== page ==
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What Does the Recent NJ Supreme Court Ruling on Non Disparagement Clauses Mean for Senior-Level Employees and C-Suite Executives?

by | May 23, 2024 | Employment Law |

A non-disparagement clause aims to prevent employees from taking any action that paints the company in a negative light. Commonly found in a variety of contracts, these clauses are often a core component of settlements and employment severance agreements signed by all levels of employees. A recent ruling against the use of such clauses by the New Jersey Supreme Court puts senior level employees and C-suite executives on notice. The ruling clearly states that employers cannot silence employees from speaking about their experiences in areas of discrimination, harassment, or retaliation.

What the New Jersey Non-Disparagement Clause Means for Employers

Under a ruling by the New Jersey Supreme Court, the use of non-disparagement clauses in any settlement or employment agreement is a violation of public policy. More so, they are considered unenforceable if an employee is speaking out about discrimination, harassment (including sexual harassment), or retaliation.

The ruling is a type of clarification of the Law Against Discrimination (LAD) that was put into place in New Jersey in 2019. That law prohibits  unlawful employment discrimination based on a person’s race, creed, color, national origin, nationality, ancestry, age, sex, familial status, marital/civil union status, religion, domestic partnership status, affectional or sexual orientation, gender identity and expression, and more. It is seen as a way to protect employee rights and limit poor treatment under any circumstances considered discriminatory.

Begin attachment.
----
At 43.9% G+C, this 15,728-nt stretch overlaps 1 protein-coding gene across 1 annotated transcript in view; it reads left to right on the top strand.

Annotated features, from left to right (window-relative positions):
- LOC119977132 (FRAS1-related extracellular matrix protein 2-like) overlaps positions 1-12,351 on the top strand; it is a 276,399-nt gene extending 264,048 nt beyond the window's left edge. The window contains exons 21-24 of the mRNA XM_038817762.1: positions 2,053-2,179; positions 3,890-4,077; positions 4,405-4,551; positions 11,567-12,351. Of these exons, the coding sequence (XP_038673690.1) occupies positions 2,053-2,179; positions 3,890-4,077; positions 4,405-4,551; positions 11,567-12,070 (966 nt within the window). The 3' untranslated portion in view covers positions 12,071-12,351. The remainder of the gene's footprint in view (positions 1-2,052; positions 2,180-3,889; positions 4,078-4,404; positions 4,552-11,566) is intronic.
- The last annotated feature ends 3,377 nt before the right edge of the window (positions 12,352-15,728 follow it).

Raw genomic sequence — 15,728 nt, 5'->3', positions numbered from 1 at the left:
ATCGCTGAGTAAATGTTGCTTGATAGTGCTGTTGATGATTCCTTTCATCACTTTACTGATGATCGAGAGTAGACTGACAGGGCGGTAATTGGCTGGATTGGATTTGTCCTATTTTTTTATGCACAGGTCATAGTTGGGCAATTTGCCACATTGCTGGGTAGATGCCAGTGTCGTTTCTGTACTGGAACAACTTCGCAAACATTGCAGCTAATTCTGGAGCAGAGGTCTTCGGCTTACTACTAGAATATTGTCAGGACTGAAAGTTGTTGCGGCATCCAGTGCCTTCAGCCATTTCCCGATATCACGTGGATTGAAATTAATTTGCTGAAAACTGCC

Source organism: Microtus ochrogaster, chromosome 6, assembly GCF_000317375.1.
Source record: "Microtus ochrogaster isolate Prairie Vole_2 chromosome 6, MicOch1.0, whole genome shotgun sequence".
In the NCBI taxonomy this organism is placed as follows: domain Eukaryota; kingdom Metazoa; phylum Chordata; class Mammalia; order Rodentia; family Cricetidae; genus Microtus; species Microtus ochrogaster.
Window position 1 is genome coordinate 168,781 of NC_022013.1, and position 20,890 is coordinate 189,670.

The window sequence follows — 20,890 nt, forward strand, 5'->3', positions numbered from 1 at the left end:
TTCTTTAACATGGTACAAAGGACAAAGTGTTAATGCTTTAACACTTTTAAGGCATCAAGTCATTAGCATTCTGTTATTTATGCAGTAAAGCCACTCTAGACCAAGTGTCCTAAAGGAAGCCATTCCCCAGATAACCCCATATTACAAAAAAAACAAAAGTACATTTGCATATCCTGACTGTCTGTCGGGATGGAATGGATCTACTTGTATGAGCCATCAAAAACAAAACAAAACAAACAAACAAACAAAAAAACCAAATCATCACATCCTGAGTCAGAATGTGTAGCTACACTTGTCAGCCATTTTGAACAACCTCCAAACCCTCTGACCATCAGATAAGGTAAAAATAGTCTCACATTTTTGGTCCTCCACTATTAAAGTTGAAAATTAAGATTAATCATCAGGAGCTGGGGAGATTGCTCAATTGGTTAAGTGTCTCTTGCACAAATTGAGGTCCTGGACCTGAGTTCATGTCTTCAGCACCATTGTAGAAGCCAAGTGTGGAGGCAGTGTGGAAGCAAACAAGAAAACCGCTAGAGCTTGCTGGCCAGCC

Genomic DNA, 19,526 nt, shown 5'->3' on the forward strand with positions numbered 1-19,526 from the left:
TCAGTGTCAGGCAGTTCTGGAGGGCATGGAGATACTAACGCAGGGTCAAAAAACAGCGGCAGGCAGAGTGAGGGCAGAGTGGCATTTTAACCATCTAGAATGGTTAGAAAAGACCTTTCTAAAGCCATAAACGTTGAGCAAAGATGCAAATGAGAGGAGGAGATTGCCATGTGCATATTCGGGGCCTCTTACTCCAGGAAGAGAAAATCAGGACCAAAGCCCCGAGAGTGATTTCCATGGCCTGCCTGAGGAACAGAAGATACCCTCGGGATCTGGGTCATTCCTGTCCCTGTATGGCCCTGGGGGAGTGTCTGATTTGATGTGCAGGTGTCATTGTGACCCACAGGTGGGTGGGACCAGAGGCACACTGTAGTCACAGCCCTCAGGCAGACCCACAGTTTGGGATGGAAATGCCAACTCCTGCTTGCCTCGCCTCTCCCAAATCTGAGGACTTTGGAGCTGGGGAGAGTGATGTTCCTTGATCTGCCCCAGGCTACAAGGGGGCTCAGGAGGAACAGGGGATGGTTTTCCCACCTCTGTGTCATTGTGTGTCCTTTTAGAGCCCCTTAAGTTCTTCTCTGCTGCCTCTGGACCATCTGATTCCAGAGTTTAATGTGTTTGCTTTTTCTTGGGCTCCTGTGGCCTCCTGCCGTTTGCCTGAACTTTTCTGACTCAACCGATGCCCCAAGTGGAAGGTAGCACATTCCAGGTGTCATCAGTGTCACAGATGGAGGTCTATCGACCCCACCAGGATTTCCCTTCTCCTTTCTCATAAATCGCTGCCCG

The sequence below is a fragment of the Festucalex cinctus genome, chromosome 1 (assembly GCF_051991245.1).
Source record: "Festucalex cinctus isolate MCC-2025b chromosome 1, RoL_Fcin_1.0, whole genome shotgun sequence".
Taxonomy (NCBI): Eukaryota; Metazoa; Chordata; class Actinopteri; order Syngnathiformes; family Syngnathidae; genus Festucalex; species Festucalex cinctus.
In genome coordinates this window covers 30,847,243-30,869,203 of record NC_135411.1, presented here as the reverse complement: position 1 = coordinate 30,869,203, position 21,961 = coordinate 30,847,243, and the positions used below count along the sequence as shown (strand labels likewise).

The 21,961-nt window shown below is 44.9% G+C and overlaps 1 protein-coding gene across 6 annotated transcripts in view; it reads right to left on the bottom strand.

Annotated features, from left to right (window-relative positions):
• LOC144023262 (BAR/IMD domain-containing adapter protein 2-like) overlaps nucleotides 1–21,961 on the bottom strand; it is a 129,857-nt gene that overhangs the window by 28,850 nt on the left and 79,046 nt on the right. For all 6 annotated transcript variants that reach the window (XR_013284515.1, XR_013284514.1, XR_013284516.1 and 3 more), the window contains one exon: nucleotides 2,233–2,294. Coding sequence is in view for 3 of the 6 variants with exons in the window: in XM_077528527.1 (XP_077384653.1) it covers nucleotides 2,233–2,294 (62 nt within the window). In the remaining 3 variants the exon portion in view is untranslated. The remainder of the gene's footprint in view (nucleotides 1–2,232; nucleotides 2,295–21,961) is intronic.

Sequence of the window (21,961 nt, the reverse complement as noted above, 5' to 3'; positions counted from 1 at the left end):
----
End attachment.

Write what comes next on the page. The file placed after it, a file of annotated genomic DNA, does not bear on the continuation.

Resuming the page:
The new ruling states that, in Section 12.8 of the LAD, the law makes any provision in a settlement agreement that has the “purpose or effect of concealing the details relating to a claim of discrimination, retaliation, or harassment shall be deemed against public policy and unenforceable.” With that, they noted that even though accusing someone of sexual harassment or discrimination is a form of disparagement, any contract provision that prevents the victim from speaking about it is unenforceable.  

The Backstory: Savage v. Township of Neptune

Former sergeant Christine Savage brought a case to the New Jersey Supreme Court related to her unfair treatment within the local police department. She stated that the Neptune Police Department and specific people within the Department engaged in prohibited types of sexual harassment, harassment, and retaliation against her. She entered into a settlement with the Department, but that settlement included a non-disparagement clause.

After that initial settlement, Savage made claims that the department “didn’t want women there” and that it’s a “good ol’ boy system.” The defendants in the case argued her statements were a breach of the non-disparagement obligations within the settlement agreement. A lower court upheld that ruling, backing the police department and named defendants.

The New Jersey Supreme Court did not agree, noting that such clauses were, in fact, a way to silence her and against public policy. It noted that “the effect of this non-disparagement clause…is to conceal details relating to claims of discrimination, retaliation, and harassment, which is directly contrary to the LAD.”

What This Means to C-Level and Senior-Level Leaders